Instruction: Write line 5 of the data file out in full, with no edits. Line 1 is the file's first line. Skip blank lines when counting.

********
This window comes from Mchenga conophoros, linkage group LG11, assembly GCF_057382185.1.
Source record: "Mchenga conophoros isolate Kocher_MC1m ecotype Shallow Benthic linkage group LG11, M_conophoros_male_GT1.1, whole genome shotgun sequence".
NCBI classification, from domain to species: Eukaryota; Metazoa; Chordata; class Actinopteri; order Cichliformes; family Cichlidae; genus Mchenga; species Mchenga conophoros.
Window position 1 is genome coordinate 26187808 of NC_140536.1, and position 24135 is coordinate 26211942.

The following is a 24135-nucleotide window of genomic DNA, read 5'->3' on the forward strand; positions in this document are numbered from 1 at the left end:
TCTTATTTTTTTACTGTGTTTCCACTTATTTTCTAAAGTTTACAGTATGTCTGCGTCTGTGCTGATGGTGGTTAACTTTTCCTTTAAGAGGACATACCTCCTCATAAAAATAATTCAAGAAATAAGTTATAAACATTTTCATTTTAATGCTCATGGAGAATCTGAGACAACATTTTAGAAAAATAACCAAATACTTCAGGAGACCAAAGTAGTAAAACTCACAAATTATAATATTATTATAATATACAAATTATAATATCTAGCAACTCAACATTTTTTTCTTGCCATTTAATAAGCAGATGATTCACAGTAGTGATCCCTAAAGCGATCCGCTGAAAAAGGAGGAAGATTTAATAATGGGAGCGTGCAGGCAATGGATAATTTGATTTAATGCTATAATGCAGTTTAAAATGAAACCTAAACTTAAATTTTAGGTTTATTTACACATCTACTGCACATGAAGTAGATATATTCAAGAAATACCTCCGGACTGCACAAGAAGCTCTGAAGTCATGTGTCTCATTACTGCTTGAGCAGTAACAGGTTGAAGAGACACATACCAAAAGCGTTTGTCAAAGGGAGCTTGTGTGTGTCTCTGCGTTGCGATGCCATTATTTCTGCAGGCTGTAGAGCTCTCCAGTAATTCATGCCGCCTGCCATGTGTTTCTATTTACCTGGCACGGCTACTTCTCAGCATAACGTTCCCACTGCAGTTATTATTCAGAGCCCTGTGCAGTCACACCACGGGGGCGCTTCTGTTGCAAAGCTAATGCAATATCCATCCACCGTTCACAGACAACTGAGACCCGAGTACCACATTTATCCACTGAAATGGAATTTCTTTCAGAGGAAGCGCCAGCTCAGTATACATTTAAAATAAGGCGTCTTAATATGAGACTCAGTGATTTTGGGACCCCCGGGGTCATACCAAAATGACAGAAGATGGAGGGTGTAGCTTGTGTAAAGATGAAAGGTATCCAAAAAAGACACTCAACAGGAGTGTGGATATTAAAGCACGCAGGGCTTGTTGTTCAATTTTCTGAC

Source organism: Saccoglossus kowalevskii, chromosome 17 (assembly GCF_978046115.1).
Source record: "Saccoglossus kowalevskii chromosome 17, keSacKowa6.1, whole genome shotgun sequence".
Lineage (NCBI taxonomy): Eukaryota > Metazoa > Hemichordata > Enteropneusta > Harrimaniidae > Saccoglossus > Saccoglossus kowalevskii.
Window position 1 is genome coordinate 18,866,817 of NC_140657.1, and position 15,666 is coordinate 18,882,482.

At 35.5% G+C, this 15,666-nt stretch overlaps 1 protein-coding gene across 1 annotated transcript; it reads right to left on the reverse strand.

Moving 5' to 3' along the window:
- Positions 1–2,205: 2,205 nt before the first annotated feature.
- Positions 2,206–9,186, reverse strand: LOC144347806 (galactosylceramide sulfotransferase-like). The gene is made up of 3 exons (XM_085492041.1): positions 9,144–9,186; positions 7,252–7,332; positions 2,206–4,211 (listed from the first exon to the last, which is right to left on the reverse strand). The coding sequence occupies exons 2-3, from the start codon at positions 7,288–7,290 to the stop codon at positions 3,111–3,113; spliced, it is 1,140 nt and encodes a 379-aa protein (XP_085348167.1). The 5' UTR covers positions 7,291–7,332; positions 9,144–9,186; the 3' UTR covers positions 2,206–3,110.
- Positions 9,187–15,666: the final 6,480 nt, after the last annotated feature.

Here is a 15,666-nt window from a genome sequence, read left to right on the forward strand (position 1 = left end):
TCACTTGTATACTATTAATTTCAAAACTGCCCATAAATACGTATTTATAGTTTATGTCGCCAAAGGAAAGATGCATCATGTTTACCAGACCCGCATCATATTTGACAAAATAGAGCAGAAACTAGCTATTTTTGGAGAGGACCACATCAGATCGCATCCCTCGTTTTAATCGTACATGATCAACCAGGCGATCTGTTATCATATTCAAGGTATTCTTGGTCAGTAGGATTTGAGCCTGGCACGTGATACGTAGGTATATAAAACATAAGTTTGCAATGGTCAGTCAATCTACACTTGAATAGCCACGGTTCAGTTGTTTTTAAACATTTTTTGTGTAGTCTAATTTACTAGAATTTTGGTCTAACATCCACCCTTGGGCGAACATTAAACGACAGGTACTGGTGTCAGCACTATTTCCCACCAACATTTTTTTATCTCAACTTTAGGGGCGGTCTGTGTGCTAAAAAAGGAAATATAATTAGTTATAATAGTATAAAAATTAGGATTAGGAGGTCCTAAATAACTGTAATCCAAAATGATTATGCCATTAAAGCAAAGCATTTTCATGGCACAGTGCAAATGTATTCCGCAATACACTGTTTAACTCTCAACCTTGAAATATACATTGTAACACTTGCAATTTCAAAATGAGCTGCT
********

The following is a 24135-nucleotide window of genomic DNA, read 5'->3' on the forward strand; positions in this document are numbered from 1 at the left end: